Nova Scotia’s theme for the 2019 African Heritage Month is ‘our history is your history.’ The theme calls for celebrating the history of African Nova Scotians in the past, the present and the future as contributors to Canadian history. In other words, to make meaningful impact in the way people live and function in a society, it is important to relate to the shared history, evident in the way people exchange ideas, and engage in activities that enhance their functioning. Moreover, this year's theme reinforces the United Nations International Decade for People of African Descent’s goal to support and cooperate with people of African Descent to create meaningful, full inclusion and belonging in Nova Scotia and Canada.
On June 2, DFA President Dave Westwood and President-Elect Julia M. Wright published their opinion piece, "Minds are not commercial products" in the Chronicle Herald. The piece was written in response to Bill Black's May 26 column "Universities must become flexible to stay successful". Dave and Julia's article is below and a link to Bill Black's column is found at the end of the piece.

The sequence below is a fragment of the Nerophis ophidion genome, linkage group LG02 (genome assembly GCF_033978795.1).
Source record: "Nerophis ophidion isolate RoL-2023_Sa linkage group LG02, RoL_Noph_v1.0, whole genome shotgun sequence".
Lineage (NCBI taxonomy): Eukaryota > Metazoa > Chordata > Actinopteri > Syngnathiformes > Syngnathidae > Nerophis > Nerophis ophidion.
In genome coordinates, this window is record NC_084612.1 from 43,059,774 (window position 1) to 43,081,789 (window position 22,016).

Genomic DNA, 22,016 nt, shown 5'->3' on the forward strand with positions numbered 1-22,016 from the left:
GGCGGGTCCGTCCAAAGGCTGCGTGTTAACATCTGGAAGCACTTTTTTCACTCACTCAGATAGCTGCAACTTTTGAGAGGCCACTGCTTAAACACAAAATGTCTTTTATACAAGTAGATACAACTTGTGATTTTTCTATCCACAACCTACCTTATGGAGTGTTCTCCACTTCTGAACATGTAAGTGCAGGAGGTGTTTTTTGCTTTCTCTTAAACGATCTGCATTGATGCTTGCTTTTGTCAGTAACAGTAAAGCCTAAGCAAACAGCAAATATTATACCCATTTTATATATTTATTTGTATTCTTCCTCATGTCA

In his May 26 column, “Universities must become flexible to stay successful,” Bill Black uses an economic lens to view and comment on the value of universities in Nova Scotia and their future. The language and approach would not be out of place at a shareholders’ meeting of a large corporation.
Consider the following: a person teaching University courses who lives in her car because she can’t afford rent; another who has had a full course load for 31 years at two Canadian universities and still can’t make ends meet. These are not the images that come to mind when we think of the highly-qualified professionals who have dedicated their lives and careers to the education of our University students.